The making of an influenza pandemic

Published on July 11, 2013   51 min

A selection of talks on Infectious Diseases

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Hello, I'm Jonathan Van-Tam from the University of Nottingham, and welcome to this lecture called The Making of an Influenza Pandemic. What I'm going to do in the next few minutes is try and show you the basics of influenza and how we get these phenomena called pandemics that are created that are such serious threats to public health. I'm going to take you from the very basics, through to some more complicated concepts, and hopefully by the end of the lecture, you'll have a fairly good grounding in how influenza pandemics occur in nature.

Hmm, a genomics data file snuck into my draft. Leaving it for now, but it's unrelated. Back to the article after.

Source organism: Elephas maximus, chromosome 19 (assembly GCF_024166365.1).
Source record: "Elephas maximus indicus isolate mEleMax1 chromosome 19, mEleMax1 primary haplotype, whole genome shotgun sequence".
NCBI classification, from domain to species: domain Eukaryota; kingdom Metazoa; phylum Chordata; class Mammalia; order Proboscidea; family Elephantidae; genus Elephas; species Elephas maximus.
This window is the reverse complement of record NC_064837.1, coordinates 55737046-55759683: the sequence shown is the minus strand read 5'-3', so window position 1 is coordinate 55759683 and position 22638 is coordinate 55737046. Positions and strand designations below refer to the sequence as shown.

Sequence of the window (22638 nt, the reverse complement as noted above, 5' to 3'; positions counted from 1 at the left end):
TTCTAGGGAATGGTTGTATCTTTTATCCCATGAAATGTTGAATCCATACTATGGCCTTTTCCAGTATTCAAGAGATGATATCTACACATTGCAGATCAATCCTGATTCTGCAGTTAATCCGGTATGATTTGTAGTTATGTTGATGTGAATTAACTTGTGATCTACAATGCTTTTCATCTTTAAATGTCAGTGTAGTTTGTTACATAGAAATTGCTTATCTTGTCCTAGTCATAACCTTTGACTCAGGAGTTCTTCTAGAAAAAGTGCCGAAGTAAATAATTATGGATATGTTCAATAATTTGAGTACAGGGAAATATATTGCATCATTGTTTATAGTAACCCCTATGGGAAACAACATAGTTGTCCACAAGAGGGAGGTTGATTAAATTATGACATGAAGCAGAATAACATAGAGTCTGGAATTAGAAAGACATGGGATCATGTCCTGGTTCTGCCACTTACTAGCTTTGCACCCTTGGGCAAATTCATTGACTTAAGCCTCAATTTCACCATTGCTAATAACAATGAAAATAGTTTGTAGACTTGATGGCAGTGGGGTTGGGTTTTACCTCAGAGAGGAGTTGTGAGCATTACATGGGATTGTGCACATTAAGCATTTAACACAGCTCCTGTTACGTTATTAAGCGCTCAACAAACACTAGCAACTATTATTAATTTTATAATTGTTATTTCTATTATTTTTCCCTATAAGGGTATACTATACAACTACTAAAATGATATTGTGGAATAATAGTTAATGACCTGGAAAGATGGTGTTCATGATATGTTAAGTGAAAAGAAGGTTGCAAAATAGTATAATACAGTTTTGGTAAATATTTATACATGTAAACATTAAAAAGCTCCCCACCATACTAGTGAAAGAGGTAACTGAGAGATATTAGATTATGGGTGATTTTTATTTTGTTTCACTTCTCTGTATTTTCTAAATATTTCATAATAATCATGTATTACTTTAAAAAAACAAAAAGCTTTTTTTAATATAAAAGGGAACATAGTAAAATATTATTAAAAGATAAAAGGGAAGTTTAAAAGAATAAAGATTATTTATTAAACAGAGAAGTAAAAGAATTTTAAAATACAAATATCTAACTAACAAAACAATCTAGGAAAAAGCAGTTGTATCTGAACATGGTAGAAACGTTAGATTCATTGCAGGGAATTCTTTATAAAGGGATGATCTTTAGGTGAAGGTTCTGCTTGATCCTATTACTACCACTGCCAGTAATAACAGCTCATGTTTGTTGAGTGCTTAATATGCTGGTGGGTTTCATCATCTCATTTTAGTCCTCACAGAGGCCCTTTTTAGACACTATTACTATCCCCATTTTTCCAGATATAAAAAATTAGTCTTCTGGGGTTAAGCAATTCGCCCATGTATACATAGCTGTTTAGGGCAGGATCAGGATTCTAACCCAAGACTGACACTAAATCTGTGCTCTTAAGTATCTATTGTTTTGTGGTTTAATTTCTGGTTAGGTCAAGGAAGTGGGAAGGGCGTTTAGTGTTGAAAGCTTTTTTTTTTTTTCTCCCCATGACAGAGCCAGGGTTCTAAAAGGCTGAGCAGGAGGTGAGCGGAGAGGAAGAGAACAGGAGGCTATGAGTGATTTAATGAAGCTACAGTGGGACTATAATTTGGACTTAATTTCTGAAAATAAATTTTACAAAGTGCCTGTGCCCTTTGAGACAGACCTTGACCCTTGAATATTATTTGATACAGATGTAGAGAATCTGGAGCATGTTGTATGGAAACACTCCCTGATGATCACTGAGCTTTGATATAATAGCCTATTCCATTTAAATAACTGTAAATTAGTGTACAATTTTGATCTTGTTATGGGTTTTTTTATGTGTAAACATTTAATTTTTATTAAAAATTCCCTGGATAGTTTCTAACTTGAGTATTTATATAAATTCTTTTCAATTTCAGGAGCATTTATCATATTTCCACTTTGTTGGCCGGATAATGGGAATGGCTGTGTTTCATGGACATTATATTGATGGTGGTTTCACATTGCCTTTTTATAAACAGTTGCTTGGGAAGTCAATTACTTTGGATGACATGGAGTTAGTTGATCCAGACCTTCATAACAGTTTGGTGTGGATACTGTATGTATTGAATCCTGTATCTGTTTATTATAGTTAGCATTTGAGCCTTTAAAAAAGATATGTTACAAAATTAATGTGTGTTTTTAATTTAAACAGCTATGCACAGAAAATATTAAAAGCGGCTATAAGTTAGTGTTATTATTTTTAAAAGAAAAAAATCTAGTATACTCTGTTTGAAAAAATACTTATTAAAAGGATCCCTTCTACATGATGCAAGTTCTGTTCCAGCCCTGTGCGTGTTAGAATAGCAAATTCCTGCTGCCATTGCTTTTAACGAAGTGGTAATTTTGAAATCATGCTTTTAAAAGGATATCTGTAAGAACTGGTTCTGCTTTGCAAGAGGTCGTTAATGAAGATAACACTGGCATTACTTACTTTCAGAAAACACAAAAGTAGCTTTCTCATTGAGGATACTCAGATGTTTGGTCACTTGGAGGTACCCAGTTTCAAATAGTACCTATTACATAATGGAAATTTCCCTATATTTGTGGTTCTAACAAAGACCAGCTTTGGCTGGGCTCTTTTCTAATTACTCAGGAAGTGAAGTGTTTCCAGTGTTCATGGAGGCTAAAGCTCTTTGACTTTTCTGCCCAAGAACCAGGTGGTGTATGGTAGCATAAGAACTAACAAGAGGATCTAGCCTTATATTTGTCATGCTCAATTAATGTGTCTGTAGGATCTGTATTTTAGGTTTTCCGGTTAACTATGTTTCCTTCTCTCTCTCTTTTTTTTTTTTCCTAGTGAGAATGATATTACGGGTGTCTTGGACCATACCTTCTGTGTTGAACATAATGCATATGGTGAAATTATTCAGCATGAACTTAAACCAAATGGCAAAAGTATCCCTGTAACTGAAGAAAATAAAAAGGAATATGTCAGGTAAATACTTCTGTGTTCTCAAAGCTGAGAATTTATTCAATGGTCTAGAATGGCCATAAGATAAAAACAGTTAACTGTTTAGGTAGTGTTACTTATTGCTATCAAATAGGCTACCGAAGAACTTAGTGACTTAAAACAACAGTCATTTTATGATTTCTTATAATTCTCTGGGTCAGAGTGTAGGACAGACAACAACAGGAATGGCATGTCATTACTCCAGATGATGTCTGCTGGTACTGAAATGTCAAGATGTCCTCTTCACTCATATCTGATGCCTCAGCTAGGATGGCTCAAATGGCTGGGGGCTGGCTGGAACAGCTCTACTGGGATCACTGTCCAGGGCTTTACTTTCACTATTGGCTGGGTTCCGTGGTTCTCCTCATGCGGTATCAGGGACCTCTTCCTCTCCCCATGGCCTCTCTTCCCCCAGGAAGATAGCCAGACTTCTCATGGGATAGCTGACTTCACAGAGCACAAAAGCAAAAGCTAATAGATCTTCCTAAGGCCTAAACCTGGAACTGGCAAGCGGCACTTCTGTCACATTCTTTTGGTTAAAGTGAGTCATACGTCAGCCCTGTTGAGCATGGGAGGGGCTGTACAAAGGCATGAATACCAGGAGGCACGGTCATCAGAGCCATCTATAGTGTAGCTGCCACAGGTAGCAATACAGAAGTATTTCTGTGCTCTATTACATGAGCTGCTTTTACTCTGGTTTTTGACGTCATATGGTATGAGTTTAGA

Let's begin with the influenza virus itself. On the left, you've got an electron micrograph picture, and on the right you have some bullet points, which I shall go through. The first point I want to make is that influenza viruses are part of the Orthomyxoviridae family and they are RNA viruses. The important thing about an RNA virus is that when it replicates, it doesn't really check itself very well when it's making multiple copies and it has a high error rate, the consequence of that in nature is that there are frequent mutations to the virus. This will be important when we're thinking about influenza and how it changes, just store that one away and we'll come back to it. The next thing to say about influenza is that we describe three types of virus in nature, type A, type B, and type C. Now we do know that types A and B are the major human pathogens and they're the viruses that give rise to normal winter epidemics of influenza year on year, and flu A is particular in being the one that we attribute with causing pandemics. It's not really possible for influenza B to cause a pandemic, but Influenza A does and will continue to cause pandemics as we go through human history. I'll come back to that again a little later. But the final point on this slide relates to influenza C. It is an influenza virus, but it is just one of the 300 or so viruses that together give us the syndrome we recognise as the common cold. What I'm trying to say is that influenza C is not really influenza in quite the same sense as influenza A and influenza B, and in public health terms, it's really not significant. It's just one of those viruses that causes the common cold, and so in a sense, and certainly for the rest of this lecture, it can be set aside and forgotten about. Now, before we leave this slide altogether, just look again at the picture and you can see I've put a red circle on it and if you look inside the red circle, you can see some spikes sticking out from the surface of the virus. In the next slide, we'll look at a diagram and have a little drill down about what those spikes are. What is their significance?